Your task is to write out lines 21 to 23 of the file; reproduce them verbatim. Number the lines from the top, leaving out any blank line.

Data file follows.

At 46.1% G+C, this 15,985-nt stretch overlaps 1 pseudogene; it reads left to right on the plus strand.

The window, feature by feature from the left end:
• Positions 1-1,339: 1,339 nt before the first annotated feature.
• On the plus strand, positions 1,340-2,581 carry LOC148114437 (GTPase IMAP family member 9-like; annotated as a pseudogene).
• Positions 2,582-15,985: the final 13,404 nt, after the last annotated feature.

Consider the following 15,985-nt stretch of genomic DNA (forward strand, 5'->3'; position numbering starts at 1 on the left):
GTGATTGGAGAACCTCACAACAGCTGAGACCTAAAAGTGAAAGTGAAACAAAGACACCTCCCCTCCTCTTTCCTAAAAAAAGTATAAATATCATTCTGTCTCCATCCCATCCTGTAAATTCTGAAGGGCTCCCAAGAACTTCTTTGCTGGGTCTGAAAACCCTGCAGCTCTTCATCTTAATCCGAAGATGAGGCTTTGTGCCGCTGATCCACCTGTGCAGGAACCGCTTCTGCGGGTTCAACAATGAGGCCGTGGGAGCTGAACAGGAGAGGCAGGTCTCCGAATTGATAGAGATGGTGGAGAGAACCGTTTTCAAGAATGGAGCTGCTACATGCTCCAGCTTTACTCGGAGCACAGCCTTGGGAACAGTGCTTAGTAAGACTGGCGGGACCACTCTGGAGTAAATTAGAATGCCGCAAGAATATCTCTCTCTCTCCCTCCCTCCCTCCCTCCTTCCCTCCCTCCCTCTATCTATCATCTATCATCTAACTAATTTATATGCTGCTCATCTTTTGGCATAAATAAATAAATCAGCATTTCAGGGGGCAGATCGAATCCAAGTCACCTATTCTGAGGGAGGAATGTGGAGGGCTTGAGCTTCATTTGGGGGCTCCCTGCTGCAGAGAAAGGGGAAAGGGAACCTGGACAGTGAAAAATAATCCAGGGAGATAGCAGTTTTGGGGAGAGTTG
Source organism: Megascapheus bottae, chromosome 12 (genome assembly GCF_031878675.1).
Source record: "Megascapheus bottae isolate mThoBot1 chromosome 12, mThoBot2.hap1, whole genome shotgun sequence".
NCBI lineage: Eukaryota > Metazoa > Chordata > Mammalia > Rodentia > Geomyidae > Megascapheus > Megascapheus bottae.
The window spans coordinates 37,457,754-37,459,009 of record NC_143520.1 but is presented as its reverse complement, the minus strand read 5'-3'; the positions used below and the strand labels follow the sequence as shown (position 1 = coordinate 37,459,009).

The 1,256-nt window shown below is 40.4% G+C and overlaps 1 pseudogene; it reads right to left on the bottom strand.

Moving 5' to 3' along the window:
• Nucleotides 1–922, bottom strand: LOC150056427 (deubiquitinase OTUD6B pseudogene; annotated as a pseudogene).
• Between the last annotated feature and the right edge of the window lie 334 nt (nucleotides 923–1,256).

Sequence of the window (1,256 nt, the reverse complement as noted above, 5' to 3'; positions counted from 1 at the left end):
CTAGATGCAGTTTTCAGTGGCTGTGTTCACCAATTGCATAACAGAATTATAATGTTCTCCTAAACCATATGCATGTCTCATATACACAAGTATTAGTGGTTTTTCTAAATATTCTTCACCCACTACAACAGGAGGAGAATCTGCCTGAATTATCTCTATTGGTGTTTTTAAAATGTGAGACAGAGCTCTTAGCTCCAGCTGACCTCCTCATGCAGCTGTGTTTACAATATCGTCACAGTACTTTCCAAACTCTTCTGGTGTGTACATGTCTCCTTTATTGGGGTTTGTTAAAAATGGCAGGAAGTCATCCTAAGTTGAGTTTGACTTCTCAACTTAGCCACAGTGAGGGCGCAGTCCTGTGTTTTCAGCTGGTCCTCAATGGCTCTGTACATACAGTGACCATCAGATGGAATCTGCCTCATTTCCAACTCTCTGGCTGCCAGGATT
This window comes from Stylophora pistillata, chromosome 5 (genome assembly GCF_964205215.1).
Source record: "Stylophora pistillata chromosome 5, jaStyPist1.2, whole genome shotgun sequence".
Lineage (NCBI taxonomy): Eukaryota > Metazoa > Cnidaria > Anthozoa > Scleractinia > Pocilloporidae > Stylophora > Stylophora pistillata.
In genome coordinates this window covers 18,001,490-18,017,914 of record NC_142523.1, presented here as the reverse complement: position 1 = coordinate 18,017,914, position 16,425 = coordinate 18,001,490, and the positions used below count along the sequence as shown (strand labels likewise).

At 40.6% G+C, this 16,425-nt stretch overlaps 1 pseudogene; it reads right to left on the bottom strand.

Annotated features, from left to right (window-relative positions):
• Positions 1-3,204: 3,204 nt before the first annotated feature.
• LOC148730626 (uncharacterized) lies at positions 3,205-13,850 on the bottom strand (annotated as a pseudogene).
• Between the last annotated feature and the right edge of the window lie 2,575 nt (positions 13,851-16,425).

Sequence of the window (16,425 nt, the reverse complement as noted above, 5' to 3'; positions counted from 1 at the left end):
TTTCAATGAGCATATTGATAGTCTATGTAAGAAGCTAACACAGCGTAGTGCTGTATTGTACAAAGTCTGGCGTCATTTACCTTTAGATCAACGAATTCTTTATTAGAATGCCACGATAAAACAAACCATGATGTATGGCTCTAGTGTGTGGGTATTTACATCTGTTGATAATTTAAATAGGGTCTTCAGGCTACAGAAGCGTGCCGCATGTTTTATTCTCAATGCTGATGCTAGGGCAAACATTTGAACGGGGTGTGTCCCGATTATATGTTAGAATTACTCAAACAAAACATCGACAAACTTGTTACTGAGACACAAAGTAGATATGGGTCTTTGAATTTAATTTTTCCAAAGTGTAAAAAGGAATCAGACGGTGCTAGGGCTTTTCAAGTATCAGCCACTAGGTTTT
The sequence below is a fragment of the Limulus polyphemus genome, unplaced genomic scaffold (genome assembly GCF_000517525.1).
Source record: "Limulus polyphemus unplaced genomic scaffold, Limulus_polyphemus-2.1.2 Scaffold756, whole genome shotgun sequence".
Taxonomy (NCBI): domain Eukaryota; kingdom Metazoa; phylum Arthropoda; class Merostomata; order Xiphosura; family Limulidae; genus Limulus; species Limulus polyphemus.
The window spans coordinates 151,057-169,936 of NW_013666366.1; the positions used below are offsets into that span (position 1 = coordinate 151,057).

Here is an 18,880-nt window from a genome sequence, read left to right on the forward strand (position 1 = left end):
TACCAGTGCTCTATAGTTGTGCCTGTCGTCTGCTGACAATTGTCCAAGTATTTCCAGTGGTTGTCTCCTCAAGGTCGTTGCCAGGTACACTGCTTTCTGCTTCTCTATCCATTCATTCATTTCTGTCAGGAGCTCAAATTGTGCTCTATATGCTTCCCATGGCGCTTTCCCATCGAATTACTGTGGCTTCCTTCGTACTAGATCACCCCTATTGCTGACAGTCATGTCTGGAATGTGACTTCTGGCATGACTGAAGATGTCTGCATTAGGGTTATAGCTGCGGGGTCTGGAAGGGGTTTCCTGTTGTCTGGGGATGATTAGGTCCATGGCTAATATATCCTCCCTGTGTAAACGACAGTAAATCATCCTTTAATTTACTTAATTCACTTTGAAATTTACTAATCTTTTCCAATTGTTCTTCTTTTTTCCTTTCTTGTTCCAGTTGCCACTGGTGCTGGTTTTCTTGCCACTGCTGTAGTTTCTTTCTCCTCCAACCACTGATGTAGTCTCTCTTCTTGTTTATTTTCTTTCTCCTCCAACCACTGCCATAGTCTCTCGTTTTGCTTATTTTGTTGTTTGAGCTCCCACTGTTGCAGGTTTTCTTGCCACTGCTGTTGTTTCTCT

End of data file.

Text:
In genome coordinates this window covers 18,001,490-18,017,914 of record NC_142523.1, presented here as the reverse complement: position 1 = coordinate 18,017,914, position 16,425 = coordinate 18,001,490, and the positions used below count along the sequence as shown (strand labels likewise).

At 40.6% G+C, this 16,425-nt stretch overlaps 1 pseudogene; it reads right to left on the bottom strand.

Annotated features, from left to right (window-relative positions):